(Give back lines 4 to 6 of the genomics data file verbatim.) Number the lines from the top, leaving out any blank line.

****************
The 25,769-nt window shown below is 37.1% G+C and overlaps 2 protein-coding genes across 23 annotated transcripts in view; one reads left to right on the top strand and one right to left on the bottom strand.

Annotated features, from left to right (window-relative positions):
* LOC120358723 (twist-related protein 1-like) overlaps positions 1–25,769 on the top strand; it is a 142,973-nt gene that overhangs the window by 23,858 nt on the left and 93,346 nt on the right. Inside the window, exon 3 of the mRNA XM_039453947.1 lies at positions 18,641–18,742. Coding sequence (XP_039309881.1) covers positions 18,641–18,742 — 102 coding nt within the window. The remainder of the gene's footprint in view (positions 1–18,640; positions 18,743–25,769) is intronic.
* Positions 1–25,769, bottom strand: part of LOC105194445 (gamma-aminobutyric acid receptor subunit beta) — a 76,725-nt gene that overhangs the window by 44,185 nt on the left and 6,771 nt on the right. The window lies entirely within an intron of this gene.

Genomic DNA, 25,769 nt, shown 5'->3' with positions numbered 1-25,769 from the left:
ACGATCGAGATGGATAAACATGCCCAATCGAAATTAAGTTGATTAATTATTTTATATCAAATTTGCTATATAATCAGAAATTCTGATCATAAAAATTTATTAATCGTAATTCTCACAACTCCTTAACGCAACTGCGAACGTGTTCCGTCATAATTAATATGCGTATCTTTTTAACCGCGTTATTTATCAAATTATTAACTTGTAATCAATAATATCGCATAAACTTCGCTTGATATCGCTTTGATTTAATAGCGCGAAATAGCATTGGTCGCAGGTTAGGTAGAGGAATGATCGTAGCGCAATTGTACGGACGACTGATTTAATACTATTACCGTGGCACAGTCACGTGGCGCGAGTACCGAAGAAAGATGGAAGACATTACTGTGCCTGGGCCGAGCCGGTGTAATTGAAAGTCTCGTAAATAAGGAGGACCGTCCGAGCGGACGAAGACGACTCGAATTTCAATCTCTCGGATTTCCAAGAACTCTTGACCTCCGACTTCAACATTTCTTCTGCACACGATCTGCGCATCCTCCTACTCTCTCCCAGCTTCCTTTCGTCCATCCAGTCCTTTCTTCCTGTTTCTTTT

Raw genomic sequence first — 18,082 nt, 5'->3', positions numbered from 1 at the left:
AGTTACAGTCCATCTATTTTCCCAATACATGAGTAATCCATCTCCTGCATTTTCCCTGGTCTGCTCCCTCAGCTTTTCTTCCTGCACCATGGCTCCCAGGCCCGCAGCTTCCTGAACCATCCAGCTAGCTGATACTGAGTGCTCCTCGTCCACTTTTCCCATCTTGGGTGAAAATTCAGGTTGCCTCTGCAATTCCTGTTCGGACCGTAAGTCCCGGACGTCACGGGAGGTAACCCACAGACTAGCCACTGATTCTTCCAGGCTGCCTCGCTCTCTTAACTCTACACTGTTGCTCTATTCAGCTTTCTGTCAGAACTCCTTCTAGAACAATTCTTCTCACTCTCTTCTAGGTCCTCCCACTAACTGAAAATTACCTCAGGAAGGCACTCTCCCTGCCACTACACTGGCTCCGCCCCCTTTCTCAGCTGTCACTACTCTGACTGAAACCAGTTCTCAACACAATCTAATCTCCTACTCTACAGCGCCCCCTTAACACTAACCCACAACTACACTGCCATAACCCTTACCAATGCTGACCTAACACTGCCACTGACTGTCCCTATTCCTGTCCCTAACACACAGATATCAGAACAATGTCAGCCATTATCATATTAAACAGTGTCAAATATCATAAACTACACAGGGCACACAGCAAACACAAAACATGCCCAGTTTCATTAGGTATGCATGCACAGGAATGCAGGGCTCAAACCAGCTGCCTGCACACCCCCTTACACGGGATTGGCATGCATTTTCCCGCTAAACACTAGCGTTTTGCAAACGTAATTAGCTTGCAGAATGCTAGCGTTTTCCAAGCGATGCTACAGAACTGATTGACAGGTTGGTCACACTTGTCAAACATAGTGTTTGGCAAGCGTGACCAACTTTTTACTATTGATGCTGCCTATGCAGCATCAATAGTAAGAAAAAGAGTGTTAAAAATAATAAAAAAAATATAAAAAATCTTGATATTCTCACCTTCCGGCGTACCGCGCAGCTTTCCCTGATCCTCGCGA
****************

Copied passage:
* Positions 1–25,769, bottom strand: part of LOC105194445 (gamma-aminobutyric acid receptor subunit beta) — a 76,725-nt gene that overhangs the window by 44,185 nt on the left and 6,771 nt on the right. The window lies entirely within an intron of this gene.

Genomic DNA, 25,769 nt, shown 5'->3' with positions numbered 1-25,769 from the left:
ACGATCGAGATGGATAAACATGCCCAATCGAAATTAAGTTGATTAATTATTTTATATCAAATTTGCTATATAATCAGAAATTCTGATCATAAAAATTTATTAATCGTAATTCTCACAACTCCTTAACGCAACTGCGAACGTGTTCCGTCATAATTAATATGCGTATCTTTTTAACCGCGTTATTTATCAAATTATTAACTTGTAATCAATAATATCGCATAAACTTCGCTTGATATCGCTTTGATTTAATAGCGCGAAATAGCATTGGTCGCAGGTTAGGTAGAGGAATGATCGTAGCGCAATTGTACGGACGACTGATTTAATACTATTACCGTGGCACAGTCACGTGGCGCGAGTACCGAAGAAAGATGGAAGACATTACTGTGCCTGGGCCGAGCCGGTGTAATTGAAAGTCTCGTAAATAAGGAGGACCGTCCGAGCGGACGAAGACGACTCGAATTTCAATCTCTCGGATTTCCAAGAACTCTTGACCTCCGACTTCAACATTTCTTCTGCACACGATCTGCGCATCCTCCTACTCTCTCCCAGCTTCCTTTCGTCCATCCAGTCCTTTCTTCCTGTTTCTTTT